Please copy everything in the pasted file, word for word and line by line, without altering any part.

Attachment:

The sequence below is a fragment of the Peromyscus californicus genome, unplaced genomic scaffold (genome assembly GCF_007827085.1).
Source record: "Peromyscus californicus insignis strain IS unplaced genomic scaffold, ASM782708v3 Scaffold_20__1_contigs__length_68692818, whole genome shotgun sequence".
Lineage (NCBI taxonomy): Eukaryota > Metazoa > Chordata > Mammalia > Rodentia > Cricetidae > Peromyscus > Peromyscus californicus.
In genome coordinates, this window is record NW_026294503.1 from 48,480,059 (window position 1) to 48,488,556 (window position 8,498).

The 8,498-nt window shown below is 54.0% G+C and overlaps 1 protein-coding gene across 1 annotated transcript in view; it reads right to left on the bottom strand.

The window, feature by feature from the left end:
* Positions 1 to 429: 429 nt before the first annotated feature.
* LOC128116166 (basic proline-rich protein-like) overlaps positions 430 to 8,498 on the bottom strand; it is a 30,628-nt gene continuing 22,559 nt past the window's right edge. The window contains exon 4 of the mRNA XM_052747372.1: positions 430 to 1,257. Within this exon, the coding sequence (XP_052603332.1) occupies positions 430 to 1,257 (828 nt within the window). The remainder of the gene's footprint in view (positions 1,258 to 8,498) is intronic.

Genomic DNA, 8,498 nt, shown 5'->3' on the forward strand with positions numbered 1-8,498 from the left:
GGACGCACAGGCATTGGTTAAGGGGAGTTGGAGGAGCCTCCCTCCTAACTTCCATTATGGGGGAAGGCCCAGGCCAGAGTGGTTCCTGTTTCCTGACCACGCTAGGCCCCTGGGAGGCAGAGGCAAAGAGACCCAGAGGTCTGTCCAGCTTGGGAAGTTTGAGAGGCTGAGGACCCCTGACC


The sequence below is a fragment of the Peromyscus californicus genome, unplaced genomic scaffold (genome assembly GCF_007827085.1).
Source record: "Peromyscus californicus insignis strain IS unplaced genomic scaffold, ASM782708v3 Scaffold_20__1_contigs__length_68692818, whole genome shotgun sequence".
Lineage (NCBI taxonomy): Eukaryota > Metazoa > Chordata > Mammalia > Rodentia > Cricetidae > Peromyscus > Peromyscus californicus.
In genome coordinates, this window is record NW_026294503.1 from 48,480,059 (window position 1) to 48,488,556 (window position 8,498).

The 8,498-nt window shown below is 54.0% G+C and overlaps 1 protein-coding gene across 1 annotated transcript in view; it reads right to left on the bottom strand.

The window, feature by feature from the left end:
* Positions 1 to 429: 429 nt before the first annotated feature.
* LOC128116166 (basic proline-rich protein-like) overlaps positions 430 to 8,498 on the bottom strand; it is a 30,628-nt gene continuing 22,559 nt past the window's right edge. The window contains exon 4 of the mRNA XM_052747372.1: positions 430 to 1,257. Within this exon, the coding sequence (XP_052603332.1) occupies positions 430 to 1,257 (828 nt within the window). The remainder of the gene's footprint in view (positions 1,258 to 8,498) is intronic.

Genomic DNA, 8,498 nt, shown 5'->3' on the forward strand with positions numbered 1-8,498 from the left:
GGACGCACAGGCATTGGTTAAGGGGAGTTGGAGGAGCCTCCCTCCTAACTTCCATTATGGGGGAAGGCCCAGGCCAGAGTGGTTCCTGTTTCCTGACCACGCTAGGCCCCTGGGAGGCAGAGGCAAAGAGACCCAGAGGTCTGTCCAGCTTGGGAAGTTTGAGAGGCTGAGGACCCCTGACC